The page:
1. Reminder: Please use our affiliate links for holiday shopping!

Touchscreen: hidden advantage?

Discussion in 'Olympus Cameras' started by jamespetts, Dec 29, 2012.

  1. jamespetts

    jamespetts Mu-43 Top Veteran

    803
    May 21, 2011
    London, England
    Back in days of old when men were bold and cameras took film, I used to take a lot of photographs using a tripod; and, whenever I used a tripod, I'd always use a cable release, because the pressure on the button needed to activate the shutter was often enough to cause camera shake at the low shutter speeds made possible with a tripod for which I used it when taking photographs with ISO 50-100 film.

    Although I use a tripod much less now (one of the advantages of Micro Four Thirds is that I can carry a good body and a range of good lenses in a tiny bag), when I do, it seems that the touchscreen on my E-P3 takes such a light touch that I can take photographs without using a cable/remote release and still avoid camera shake.

    This was a somewhat unexpected advantage of the touchscreen (I still love the touch focus/shutter release function), but a useful one, I think.
     
  2. dylandingo

    dylandingo Mu-43 Regular

    186
    Nov 12, 2011
    La Crosse, WI
    Hopefully that little tap to the touch screen isn't enough to shake the camera, I guess it depends on how slow your shutter speed is tho. Have you ever used the little 3 second or so timer on the shutter? You push it and 3 seconds or whatever goes by and the camera snaps a photo without you laying another finger on it.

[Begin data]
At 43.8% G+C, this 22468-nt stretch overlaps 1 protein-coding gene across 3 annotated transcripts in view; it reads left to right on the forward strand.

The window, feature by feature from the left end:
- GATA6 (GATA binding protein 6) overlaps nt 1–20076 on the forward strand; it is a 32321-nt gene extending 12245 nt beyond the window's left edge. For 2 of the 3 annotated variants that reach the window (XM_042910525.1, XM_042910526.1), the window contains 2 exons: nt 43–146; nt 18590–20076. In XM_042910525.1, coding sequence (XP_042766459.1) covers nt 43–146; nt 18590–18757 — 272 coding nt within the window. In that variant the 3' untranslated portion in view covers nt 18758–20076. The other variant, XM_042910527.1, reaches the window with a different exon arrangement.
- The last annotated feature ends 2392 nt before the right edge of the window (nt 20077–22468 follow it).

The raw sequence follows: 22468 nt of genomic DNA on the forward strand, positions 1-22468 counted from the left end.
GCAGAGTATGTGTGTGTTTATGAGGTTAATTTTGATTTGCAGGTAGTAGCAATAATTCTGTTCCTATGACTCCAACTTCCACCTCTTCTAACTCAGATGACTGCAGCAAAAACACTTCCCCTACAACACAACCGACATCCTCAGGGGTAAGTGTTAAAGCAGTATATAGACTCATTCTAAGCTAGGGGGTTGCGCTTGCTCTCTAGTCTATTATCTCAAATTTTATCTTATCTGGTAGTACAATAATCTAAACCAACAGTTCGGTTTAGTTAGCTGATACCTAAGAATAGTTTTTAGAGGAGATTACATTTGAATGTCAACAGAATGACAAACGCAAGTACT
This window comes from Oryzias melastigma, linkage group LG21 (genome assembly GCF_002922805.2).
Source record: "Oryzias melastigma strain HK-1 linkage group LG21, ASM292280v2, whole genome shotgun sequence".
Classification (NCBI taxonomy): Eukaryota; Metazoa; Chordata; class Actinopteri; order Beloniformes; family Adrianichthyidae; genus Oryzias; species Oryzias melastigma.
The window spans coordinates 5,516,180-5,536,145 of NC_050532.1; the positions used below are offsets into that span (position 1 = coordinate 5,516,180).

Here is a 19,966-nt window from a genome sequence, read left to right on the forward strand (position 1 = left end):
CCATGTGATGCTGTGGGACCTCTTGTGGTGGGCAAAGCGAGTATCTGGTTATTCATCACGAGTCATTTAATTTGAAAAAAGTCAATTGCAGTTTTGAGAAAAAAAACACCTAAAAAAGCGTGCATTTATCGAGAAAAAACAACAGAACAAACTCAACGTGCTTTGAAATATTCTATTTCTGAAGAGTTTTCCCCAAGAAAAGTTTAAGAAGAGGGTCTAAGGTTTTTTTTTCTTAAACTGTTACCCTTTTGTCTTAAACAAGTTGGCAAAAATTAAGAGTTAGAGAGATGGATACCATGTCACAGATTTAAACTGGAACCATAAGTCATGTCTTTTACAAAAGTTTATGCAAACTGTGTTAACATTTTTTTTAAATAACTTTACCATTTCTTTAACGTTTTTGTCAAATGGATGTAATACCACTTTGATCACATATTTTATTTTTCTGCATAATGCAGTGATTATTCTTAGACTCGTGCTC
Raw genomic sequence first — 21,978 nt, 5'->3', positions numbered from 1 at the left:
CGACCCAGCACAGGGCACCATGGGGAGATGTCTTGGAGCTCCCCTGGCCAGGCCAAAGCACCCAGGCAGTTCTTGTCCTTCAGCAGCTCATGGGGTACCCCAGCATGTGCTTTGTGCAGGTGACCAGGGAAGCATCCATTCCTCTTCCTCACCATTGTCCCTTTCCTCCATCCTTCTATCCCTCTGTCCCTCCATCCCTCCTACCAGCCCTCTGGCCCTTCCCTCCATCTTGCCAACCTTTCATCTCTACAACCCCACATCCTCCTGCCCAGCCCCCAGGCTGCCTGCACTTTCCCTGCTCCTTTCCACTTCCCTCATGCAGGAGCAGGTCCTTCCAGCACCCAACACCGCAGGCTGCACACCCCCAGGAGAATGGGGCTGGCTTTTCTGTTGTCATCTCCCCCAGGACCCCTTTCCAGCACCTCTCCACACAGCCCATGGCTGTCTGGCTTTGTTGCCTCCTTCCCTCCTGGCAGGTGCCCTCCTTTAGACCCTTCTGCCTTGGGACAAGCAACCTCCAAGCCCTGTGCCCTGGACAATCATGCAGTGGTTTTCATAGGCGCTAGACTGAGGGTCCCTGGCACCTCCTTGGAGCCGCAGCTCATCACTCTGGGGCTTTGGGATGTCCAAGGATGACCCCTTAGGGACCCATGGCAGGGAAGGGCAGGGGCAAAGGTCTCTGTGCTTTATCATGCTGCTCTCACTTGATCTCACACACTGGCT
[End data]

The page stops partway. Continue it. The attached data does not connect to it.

3. jamespetts

    jamespetts Mu-43 Top Veteran

    803
    May 21, 2011
    London, England
    I'm aware of that technique - that was possible back in the 1960s when my older film camera was built; that has the disadvantage that one cannot accurately select the moment of the photograph, and it's a little fiddly to set up (both on older and newer cameras) compared to a cable release.
     
  4. dylandingo

    dylandingo Mu-43 Regular

    186
    Nov 12, 2011
    La Crosse, WI
    Very true, I guess it really depends on what you are shooting too. I tend to use the second delay method when I would shoot landscapes and other subjects that didn't really move.
     
  5. b_rubenstein

    b_rubenstein Mu-43 All-Pro

    Mar 20, 2012
    Melbourne, FL
    At the point that I invested enough time and effort setting up a camera on a tripod and getting everything right, I'm going to use my $3 wired remote I bought on Amazon. At least that's what those of us from the days of wooden ships and iron men did.